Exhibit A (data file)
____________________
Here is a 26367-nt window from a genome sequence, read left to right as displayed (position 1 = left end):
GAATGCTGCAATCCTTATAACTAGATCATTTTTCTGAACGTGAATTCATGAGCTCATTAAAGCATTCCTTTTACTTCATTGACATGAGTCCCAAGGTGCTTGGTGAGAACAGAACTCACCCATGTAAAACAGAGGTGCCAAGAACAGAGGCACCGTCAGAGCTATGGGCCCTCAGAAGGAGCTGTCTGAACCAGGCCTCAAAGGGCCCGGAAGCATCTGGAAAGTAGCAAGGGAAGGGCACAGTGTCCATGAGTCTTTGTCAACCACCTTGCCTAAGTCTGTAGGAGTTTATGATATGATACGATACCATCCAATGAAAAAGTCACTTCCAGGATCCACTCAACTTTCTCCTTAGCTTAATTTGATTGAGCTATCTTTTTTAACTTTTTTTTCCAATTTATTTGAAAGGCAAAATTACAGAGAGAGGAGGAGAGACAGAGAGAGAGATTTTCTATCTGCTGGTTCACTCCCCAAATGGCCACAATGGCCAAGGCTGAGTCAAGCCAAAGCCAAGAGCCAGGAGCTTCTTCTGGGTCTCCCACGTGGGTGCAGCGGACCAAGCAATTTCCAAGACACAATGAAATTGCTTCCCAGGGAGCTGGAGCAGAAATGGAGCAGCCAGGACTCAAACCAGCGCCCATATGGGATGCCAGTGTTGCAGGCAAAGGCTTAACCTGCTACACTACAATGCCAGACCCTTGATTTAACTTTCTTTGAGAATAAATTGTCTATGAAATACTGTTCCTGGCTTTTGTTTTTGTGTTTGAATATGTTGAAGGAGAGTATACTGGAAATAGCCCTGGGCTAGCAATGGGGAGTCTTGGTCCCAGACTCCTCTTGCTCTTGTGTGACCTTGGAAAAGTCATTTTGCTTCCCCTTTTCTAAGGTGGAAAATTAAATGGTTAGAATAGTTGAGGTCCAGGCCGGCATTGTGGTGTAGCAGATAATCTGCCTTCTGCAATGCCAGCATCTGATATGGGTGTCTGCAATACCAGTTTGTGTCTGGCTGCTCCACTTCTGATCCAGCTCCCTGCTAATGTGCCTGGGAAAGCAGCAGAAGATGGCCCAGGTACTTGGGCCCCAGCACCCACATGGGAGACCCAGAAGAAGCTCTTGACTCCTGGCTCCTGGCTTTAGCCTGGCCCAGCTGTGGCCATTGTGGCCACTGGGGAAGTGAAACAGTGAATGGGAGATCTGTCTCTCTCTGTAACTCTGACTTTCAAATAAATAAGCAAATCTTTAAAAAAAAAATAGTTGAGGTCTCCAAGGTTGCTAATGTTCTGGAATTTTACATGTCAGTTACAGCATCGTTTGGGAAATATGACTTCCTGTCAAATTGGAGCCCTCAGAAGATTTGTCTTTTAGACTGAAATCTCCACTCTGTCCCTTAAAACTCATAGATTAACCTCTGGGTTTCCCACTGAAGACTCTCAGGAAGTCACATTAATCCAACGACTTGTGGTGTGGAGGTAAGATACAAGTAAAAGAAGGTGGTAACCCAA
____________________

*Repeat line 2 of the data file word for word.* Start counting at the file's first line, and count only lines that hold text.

GAATGCTGCAATCCTTATAACTAGATCATTTTTCTGAACGTGAATTCATGAGCTCATTAAAGCATTCCTTTTACTTCATTGACATGAGTCCCAAGGTGCTTGGTGAGAACAGAACTCACCCATGTAAAACAGAGGTGCCAAGAACAGAGGCACCGTCAGAGCTATGGGCCCTCAGAAGGAGCTGTCTGAACCAGGCCTCAAAGGGCCCGGAAGCATCTGGAAAGTAGCAAGGGAAGGGCACAGTGTCCATGAGTCTTTGTCAACCACCTTGCCTAAGTCTGTAGGAGTTTATGATATGATACGATACCATCCAATGAAAAAGTCACTTCCAGGATCCACTCAACTTTCTCCTTAGCTTAATTTGATTGAGCTATCTTTTTTAACTTTTTTTTCCAATTTATTTGAAAGGCAAAATTACAGAGAGAGGAGGAGAGACAGAGAGAGAGATTTTCTATCTGCTGGTTCACTCCCCAAATGGCCACAATGGCCAAGGCTGAGTCAAGCCAAAGCCAAGAGCCAGGAGCTTCTTCTGGGTCTCCCACGTGGGTGCAGCGGACCAAGCAATTTCCAAGACACAATGAAATTGCTTCCCAGGGAGCTGGAGCAGAAATGGAGCAGCCAGGACTCAAACCAGCGCCCATATGGGATGCCAGTGTTGCAGGCAAAGGCTTAACCTGCTACACTACAATGCCAGACCCTTGATTTAACTTTCTTTGAGAATAAATTGTCTATGAAATACTGTTCCTGGCTTTTGTTTTTGTGTTTGAATATGTTGAAGGAGAGTATACTGGAAATAGCCCTGGGCTAGCAATGGGGAGTCTTGGTCCCAGACTCCTCTTGCTCTTGTGTGACCTTGGAAAAGTCATTTTGCTTCCCCTTTTCTAAGGTGGAAAATTAAATGGTTAGAATAGTTGAGGTCCAGGCCGGCATTGTGGTGTAGCAGATAATCTGCCTTCTGCAATGCCAGCATCTGATATGGGTGTCTGCAATACCAGTTTGTGTCTGGCTGCTCCACTTCTGATCCAGCTCCCTGCTAATGTGCCTGGGAAAGCAGCAGAAGATGGCCCAGGTACTTGGGCCCCAGCACCCACATGGGAGACCCAGAAGAAGCTCTTGACTCCTGGCTCCTGGCTTTAGCCTGGCCCAGCTGTGGCCATTGTGGCCACTGGGGAAGTGAAACAGTGAATGGGAGATCTGTCTCTCTCTGTAACTCTGACTTTCAAATAAATAAGCAAATCTTTAAAAAAAAAATAGTTGAGGTCTCCAAGGTTGCTAATGTTCTGGAATTTTACATGTCAGTTACAGCATCGTTTGGGAAATATGACTTCCTGTCAAATTGGAGCCCTCAGAAGATTTGTCTTTTAGACTGAAATCTCCACTCTGTCCCTTAAAACTCATAGATTAACCTCTGGGTTTCCCACTGAAGACTCTCAGGAAGTCACATTAATCCAACGACTTGTGGTGTGGAGGTAAGATACAAGTAAAAGAAGGTGGTAACCCAA